Transitioning from Scrum Master to Product Owner role

Last post 02:01 pm May 17, 2019
by David A.
4 replies
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07:57 pm May 15, 2019

My department has been going through a lot of change.  So much so that we are losing people.  So far, we have lost 3 out of 10 developers and 1 out of 2 Product Owners.  We have had a couple of open positions for POs, as well, and have not been able to fill the roles with qualified candidates.  Recently, since we keep losing people, it was suggested that the 2 development teams merge to 1 team.  We have 1 Scrum Master per team, so if they merge, one of us Scrum Masters will be let go or will have to find a different position in the org.

 

It has been suggested that I step into the PO role.  I am for it, especially for self preservation, but it seems to be the most obvious solution to fix some of our current issues.  I've been a Scrum Master for about 6 years.  I know the role of PO, but "knowing" and "doing" are different things.  I'm just curious . . . as I'm facing this transition, what suggestions/advice does anybody have for this (if anything)?

 

Thanks!

09:24 pm May 15, 2019

I have been in a similar situation.  I was asked to become a PO because I "knew how it worked". I was willing to try and did.  What I found was that indeed I did know how it worked. I knew for what the PO role was responsible. I knew how to manage a Product Backlog in a way to support Scrum. I knew how to write stories in a way to convey the appropriate information.  I knew a lot about "how it worked".  But the catch was that I really sucked at doing the job of identifying the right things needed to deliver value.  I didn't know how to do that part. I had ideas of how but when it came to actually doing it, I was really ineffective and honestly lost.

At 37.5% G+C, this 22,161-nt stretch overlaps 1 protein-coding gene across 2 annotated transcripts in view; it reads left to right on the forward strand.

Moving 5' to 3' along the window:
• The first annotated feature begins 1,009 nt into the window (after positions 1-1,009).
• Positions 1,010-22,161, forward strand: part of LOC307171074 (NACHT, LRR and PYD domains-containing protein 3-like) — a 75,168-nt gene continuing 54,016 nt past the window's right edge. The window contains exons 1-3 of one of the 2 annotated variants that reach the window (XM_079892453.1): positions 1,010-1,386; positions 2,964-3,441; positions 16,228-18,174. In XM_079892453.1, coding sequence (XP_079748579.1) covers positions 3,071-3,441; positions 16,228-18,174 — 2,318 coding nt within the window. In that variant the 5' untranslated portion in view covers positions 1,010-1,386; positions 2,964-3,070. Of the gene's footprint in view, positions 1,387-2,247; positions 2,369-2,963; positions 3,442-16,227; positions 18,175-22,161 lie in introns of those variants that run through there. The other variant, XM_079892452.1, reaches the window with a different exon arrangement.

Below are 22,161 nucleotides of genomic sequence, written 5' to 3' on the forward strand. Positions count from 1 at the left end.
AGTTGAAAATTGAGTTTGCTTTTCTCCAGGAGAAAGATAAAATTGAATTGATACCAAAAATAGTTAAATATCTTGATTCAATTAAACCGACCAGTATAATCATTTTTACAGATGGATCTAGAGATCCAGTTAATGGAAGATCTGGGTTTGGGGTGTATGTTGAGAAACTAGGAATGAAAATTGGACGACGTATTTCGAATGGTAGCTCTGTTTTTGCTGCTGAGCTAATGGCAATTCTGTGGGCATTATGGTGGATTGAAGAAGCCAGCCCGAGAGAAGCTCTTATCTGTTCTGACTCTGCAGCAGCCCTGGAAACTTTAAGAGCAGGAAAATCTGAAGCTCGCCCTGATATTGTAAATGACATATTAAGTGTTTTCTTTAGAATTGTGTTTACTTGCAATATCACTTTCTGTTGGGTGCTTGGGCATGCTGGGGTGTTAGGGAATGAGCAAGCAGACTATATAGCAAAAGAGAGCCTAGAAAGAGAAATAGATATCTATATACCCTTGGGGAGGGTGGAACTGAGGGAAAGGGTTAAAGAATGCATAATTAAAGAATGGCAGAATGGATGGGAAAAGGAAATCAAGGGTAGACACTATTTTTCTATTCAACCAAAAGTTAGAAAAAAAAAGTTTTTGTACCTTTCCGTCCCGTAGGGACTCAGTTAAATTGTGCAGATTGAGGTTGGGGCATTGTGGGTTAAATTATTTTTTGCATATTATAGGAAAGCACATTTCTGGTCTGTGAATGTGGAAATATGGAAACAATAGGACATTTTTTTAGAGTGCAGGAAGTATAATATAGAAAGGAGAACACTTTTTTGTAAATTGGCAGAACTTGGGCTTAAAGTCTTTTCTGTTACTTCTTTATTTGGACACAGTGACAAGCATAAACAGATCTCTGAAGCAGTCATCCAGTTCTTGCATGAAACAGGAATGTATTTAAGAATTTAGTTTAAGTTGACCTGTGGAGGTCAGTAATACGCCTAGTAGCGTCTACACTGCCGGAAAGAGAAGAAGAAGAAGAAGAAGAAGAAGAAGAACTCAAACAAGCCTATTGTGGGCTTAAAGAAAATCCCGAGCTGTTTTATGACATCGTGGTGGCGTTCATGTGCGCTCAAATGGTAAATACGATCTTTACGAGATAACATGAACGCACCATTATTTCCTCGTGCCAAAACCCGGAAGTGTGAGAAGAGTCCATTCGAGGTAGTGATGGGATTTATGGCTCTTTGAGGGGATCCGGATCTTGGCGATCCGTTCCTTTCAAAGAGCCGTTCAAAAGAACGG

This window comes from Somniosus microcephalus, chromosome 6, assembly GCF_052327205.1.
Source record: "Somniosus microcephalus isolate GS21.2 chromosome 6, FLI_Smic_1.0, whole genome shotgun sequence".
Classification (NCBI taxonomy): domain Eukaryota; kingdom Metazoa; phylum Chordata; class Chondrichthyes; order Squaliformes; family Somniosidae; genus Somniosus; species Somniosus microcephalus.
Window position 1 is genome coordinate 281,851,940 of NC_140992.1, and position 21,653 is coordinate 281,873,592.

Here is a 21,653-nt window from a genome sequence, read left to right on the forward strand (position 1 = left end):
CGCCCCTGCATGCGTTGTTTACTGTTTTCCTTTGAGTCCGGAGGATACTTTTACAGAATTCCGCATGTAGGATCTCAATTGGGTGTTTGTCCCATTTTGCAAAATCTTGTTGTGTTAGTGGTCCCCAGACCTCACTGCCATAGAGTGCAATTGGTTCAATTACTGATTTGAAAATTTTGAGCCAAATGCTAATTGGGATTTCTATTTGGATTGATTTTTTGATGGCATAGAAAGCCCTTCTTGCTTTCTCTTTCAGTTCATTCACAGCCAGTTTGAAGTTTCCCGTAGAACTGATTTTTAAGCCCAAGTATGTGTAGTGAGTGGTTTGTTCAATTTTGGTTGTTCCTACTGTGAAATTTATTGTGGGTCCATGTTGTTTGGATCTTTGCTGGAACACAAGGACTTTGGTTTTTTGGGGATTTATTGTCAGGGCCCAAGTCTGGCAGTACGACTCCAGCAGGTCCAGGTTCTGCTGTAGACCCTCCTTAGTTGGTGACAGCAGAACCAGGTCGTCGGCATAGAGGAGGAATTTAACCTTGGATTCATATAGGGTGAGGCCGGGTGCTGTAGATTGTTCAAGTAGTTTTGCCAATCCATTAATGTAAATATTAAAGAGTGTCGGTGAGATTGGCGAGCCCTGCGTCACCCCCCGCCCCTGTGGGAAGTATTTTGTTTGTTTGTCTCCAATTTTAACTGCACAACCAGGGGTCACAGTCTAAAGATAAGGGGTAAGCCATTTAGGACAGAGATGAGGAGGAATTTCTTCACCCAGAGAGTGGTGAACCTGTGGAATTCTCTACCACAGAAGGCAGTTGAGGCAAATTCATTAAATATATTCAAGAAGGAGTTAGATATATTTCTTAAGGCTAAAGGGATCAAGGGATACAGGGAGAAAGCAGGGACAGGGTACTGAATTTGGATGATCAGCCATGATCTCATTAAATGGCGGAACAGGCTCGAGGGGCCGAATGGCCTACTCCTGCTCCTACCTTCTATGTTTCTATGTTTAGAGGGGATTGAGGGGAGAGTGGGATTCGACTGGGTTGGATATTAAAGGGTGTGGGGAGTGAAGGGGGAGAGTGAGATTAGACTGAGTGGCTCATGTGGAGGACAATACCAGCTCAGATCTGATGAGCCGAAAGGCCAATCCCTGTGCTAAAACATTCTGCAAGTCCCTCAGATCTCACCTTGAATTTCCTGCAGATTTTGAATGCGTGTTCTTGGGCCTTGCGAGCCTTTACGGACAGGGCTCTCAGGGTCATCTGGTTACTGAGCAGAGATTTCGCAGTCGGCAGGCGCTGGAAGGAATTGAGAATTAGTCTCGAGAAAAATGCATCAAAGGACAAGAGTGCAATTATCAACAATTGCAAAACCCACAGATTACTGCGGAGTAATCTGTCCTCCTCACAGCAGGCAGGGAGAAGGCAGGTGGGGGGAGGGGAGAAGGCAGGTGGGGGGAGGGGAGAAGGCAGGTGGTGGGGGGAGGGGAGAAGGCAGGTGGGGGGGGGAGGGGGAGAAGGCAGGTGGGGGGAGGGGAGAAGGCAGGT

I understand your self-preservation thoughts.  But think real seriously before you do something just to save your current employment situation.  If you have been seeing attrition, you might want to look at why that is occurring, decide if it is valid and pertains to you also. (See what I did there?) If you really enjoy being a Scrum Master, I'd look into the job market in your area for Scrum Masters to see if you could continue the role somewhere else before I made the jump to PO just to save your employment at your current company.  I am not saying that you would be a bad PO, just sharing my own adventure into the realm.  Good thing I left breadcrumbs to help me find my way out. 

11:39 am May 16, 2019

Great advice, Daniel!

I'd only add that, in light of your expertise ("Scrum Master for about 6 years"), I think it would be worth a shot to continue as a PO or another role (Agile Coach, Transformation Consultant, etc), especially since you are now "motivated" to act (downsizing/restructuring).

I know it's easier said than done, but maybe you find the courage in you to go wild and learn from your experience - you could end up being a great PO! I won't lie - personally I'd find it very difficult if I were to do it myself

08:46 am May 17, 2019

It has been suggested that I step into the PO role.  I am for it, especially for self preservation, but it seems to be the most obvious solution to fix some of our current issues.  I've been a Scrum Master for about 6 years.  I know the role of PO, but "knowing" and "doing" are different things.  I'm just curious . . . as I'm facing this transition, what suggestions/advice does anybody have for this (if anything)?

Which of these roles are you more likely to see as a vocation?

02:01 pm May 17, 2019

Thanks for the insights!  That is helpful and confirms a little of what I'm feeling.  Unfortunately, I'm in the position of needing to do what I have to do, at the moment, to provide for my family.  However, I'm open to other options, too.  Until anything else may open up, I think this situation will help me, but also is the best option we have to help the teams move forward.